With the grocery shopping out of the way the next thing would be to help Miss Russell clean house. One thing I did was hold her knees while she sat on the window sill and cleaned the windows. By noon I was ready for play. After lunch you could find me roller skating all over south St. Louis. Wore out a pair of wheels in a week. If I had saved any money it would go for wheels, candy and a movie. If the weather was bad we would play in the basement or on the kitchen floor. By late afternoon mother would of have baked some coffee cake. Before Miss Russell went home, we would all have a piece of mother's cake. Miss Russell lived on the third floor across from St. Anthony's church. Bob and I would walk her home.
The evenings were usually spent in someone's kitchen playing cards or if the weather was nice we would play hide and go seek. We used the big tree as home base. I had my favorite hiding spots. One was the rose bush at the end of the grape arbor. After one night I found a different spot. The vestibule was a good spot. When 9 o'clock rolled around it was inside and off to bed.
I was either 5 or 6 years old the year I caught the German measles. It was right at the time our school had the picnic. I had to stay in our living quarters on the 3rd floor of 4255 Virginia.
My brother, Bob, was sent to my Aunt Nenna and Uncle Ed's house. They lived in a two story house further down on Virginia. The doctor said I would have to stay in for 2 weeks but Mrs. Hornsby wanted to be sure I was over the measles so I stayed 3 weeks.
When I was 4, I spent my summer in Salem, Mo. I stayed at the Plank's which was just across the road from the Schiffler house. The Schifflers raised mother. Her mother left her there and didn't return. We called him Uncle Dick.
Mrs. Plank took Bob and I to a Baptist church. When the summer was over we returned to St. Louis. We told mother we wanted to go to church. There was a Baptist Church a block away called Jewel Baptist. We went there until we moved; it was about 13 years. During those 13 years they built a new church on Grand Ave. It was in this church on Grand Ave. that I went forward. Even though mother said no, I always felt that at the age of 9, I became a believer. Bob and I attended regularly until we moved away.
We moved too far north to keep going to Jewel. We checked the neighborhood for a church. We found a congregational church but there weren't any young people. We found a Nazarene church but we weren't happy there.
We then went to an Easter Sunrise Service in Tower Grove Park. Someone invited Bob to Third Baptist Church so after the sunrise service he went to Third and Mother and I went home. This was in 1942. He came home and told me all about Third. I went with Bob to the evening service. In May of '42 I went forward to be baptized. I could finally make it complete. The night I was baptized Bob went forward.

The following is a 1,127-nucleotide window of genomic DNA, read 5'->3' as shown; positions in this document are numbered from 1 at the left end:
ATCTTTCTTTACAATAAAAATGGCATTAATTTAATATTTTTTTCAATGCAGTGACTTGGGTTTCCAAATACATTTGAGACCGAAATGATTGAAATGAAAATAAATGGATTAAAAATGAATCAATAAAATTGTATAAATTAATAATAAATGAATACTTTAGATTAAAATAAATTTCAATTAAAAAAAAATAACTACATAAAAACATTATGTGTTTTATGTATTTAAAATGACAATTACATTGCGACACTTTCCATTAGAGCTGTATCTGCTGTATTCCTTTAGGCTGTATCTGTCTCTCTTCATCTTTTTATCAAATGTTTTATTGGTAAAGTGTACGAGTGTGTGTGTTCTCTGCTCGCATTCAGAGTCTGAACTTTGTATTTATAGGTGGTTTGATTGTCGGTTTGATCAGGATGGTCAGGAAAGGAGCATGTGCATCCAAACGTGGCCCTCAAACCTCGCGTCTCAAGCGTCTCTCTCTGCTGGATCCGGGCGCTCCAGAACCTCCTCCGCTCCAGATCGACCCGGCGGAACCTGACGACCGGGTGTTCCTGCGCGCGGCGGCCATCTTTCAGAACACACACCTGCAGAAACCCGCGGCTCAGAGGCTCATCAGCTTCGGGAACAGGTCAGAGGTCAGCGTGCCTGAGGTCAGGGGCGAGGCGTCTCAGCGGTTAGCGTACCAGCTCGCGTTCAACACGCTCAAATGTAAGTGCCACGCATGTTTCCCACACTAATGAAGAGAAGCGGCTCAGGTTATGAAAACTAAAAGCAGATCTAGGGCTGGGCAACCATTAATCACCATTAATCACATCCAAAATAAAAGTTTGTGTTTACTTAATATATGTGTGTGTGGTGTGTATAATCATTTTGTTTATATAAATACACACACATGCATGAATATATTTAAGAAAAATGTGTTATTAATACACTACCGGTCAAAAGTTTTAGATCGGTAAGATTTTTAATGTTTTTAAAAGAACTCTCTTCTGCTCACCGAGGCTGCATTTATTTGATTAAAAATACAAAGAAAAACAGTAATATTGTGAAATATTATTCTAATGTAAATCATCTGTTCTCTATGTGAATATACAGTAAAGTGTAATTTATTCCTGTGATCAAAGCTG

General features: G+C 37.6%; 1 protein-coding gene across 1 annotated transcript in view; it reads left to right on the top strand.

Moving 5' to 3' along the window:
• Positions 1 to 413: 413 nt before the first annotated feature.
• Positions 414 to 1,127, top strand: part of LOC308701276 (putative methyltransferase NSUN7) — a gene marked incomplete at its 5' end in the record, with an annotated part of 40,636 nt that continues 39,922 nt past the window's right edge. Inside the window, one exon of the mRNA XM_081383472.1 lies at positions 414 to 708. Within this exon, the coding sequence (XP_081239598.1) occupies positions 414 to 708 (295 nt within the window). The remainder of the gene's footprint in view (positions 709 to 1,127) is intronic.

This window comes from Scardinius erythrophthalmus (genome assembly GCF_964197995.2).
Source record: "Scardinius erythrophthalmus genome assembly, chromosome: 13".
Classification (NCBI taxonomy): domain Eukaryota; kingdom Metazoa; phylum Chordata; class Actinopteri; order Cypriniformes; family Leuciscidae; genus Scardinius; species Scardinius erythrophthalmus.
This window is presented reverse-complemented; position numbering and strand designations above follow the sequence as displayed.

I went to Third until a few months after Ray and I were married. We went to St. Mathew Lutheran Church until I returned to Third in 1981. We only went to the morning services.
Since Ray died, I now go to the Women's Society and Prayer meeting. I didn't want to leave Ray at home by himself.
Since it's almost time to retire, let's reflect on some of my various jobs. At the age of eighteen, I left school. Having taken a course in sewing at Hadley Technical High School, I thought I would make my life work sewing. There were four jobs not lasting very long that had to do with sewing. No. 1 was downtown ripping hems out of skirts for an Alterations Company. No. 2 was a sweat shop on St. Louis Ave. No. 3 was Ed Walker which lasted a week. No. 3 was Beltex Corp. on Washington Ave. this one lasted 6 months. There were different reasons for leaving each one.
Then the war came along and I had to get a job. Tried War work but I was too small. Only weighed 98 lbs. and 5'1". Wanted to join the WACs but stayed home and looked after Mother. One day I clipped two ads out of the paper. The one I didn't answer was delivering telegrams. The other one was downtown at 315 North 10th. It turned out to be Welch's Fabrics and they needed a stock girl. My knowledge of materials and the love for sewing landed me the job.
I have some sadness to relay. Ruth passed away this evening at 4:30 Central time. I have been in contact with hospice all day. She left this world with many around her that cared for her for years, she was in no pain and very comfortable. I did not have any powers legally with her, her grandson Jim was named executor of her will and he has been involved with her and I am confident all will be taken care. She had preplanned and paid for her funeral up front and was very proud of that. The funeral home is Lupton Chapel in St. Louis. Her home Church was Third Baptist Church in St. Louis.
Please let me know if there is anything thing I can do or help you with information.
Liz Hille06-06-05 Note from Nita... Ruth is doing good. She is even wanting to get back on the computer and try sending out emails. We'll see if we can help. Liz is great to keep me informed. Ruth's birthday is coming up so I did a hurry up to get it in the mail. I included dad saying it was from all of us.
04-01-05 Note from Nita... There are a few short pages of notes left but I want to go through Aunt Ruth's personal effects to look for other notes before I consider this finished. I am in shock right now to realize Grandma Clara was abandoned as a baby. One story of her life had been that she was living in Germany when she met and married George W. Jones. That doesn't seem to be true at all. The story that the Kaiser's were her parents wasn't true either. I don't know yet who they were at all. They are called Aunt Nenna and Uncle Ed. I had not heard back from Liz Hille, Ruth's friend. I called the center where Ruth is living now and first asked about her condition which was said to be "the same." But then I was able to talk to Aunt Ruth. I am not real sure she knew who I was or understood much of what I said. She could barely talk so I kept it light and easy. She did seem to understand when I told her that her 4255 Virginia Ave. was now published and read worldwide. I told her I loved her and said bye-bye. Just after the call, I got a message from Ruth's friend Liz. She relayed that when she told Ruth that I sent best wishes and love from Dorothy Tweedt and dad, she really perked up and talked about have wonderful relatives, the Tweedts.